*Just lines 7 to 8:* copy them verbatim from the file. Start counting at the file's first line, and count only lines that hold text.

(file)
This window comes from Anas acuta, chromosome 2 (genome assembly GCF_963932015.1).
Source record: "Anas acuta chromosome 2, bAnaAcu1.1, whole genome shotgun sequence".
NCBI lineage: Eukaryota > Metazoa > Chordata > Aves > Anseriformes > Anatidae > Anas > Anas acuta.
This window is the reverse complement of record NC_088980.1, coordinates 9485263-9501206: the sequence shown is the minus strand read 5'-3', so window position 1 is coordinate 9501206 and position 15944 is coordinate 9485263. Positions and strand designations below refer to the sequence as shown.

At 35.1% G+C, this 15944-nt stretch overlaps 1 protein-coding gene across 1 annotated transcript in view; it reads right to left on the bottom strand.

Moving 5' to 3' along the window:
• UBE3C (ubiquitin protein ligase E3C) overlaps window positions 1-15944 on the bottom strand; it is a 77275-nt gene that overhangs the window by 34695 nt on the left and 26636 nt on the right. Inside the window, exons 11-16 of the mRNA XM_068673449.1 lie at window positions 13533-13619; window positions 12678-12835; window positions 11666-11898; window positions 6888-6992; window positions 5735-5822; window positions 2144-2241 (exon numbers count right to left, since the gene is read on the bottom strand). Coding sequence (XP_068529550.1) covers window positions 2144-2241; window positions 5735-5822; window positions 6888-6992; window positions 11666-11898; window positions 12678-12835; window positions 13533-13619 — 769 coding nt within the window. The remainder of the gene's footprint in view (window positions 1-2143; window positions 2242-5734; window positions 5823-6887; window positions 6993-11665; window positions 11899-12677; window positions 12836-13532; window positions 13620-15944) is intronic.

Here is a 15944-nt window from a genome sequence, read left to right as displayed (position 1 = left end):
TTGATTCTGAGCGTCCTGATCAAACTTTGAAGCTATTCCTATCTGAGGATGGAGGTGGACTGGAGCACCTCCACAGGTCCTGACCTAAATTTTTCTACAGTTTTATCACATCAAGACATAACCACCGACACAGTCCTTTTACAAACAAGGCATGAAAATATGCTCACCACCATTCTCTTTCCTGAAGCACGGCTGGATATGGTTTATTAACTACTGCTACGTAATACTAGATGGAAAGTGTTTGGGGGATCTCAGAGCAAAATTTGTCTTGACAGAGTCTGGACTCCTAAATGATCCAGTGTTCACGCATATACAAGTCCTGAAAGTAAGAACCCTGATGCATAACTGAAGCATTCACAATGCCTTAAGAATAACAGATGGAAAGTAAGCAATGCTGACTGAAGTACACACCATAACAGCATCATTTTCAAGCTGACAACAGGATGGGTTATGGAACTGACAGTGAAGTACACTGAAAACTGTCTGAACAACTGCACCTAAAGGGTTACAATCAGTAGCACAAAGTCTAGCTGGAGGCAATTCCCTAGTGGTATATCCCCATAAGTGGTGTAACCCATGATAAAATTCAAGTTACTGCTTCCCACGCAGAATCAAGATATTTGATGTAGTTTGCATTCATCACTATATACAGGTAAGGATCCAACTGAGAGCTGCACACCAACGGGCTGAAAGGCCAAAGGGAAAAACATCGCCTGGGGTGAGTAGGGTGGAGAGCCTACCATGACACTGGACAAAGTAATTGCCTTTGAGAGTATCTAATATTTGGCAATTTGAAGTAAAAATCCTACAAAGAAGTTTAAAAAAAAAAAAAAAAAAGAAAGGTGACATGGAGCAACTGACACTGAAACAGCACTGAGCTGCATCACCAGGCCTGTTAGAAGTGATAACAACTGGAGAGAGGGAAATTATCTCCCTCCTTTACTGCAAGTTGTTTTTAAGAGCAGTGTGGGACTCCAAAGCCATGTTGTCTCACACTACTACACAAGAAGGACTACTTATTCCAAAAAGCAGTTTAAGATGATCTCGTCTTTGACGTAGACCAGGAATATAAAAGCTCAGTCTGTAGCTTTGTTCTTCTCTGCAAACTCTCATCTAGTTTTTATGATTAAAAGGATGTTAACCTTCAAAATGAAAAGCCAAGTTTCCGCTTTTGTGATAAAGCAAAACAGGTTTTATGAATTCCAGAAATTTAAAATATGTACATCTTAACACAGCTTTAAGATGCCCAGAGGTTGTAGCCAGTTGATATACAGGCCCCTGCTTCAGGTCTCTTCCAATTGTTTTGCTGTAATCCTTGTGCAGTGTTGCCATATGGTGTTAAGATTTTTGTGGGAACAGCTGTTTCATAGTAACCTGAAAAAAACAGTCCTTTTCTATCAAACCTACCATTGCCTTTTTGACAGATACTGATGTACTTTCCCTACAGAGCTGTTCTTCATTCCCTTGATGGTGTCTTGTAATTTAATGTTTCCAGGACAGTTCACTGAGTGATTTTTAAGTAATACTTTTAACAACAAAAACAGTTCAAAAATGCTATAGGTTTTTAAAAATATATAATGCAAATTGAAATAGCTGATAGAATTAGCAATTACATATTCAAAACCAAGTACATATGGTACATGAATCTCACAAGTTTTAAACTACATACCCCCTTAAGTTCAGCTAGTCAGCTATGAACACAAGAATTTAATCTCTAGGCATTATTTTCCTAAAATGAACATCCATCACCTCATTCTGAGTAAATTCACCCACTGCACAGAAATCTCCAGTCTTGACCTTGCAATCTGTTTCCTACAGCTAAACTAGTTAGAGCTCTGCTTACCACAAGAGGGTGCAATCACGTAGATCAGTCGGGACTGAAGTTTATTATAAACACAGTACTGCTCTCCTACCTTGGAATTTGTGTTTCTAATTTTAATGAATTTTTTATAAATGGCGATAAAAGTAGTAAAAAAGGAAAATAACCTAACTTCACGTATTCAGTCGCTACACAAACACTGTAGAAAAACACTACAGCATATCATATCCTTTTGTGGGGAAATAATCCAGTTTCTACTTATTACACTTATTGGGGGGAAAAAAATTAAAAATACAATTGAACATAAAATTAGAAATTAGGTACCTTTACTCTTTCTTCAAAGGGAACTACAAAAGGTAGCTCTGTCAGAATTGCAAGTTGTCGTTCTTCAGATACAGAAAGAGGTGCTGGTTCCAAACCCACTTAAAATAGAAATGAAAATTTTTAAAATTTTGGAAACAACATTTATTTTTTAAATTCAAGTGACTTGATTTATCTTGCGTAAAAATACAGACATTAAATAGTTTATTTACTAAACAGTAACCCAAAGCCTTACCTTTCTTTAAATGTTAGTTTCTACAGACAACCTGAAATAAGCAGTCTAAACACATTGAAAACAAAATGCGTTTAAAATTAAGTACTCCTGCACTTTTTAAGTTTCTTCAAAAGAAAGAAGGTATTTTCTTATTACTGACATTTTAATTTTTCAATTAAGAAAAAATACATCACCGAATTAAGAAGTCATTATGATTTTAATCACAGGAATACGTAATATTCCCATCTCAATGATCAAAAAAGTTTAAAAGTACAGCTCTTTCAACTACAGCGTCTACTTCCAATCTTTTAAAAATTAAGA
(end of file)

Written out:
• UBE3C (ubiquitin protein ligase E3C) overlaps window positions 1-15944 on the bottom strand; it is a 77275-nt gene that overhangs the window by 34695 nt on the left and 26636 nt on the right. Inside the window, exons 11-16 of the mRNA XM_068673449.1 lie at window positions 13533-13619; window positions 12678-12835; window positions 11666-11898; window positions 6888-6992; window positions 5735-5822; window positions 2144-2241 (exon numbers count right to left, since the gene is read on the bottom strand). Coding sequence (XP_068529550.1) covers window positions 2144-2241; window positions 5735-5822; window positions 6888-6992; window positions 11666-11898; window positions 12678-12835; window positions 13533-13619 — 769 coding nt within the window. The remainder of the gene's footprint in view (window positions 1-2143; window positions 2242-5734; window positions 5823-6887; window positions 6993-11665; window positions 11899-12677; window positions 12836-13532; window positions 13620-15944) is intronic.

Here is a 15944-nt window from a genome sequence, read left to right as displayed (position 1 = left end):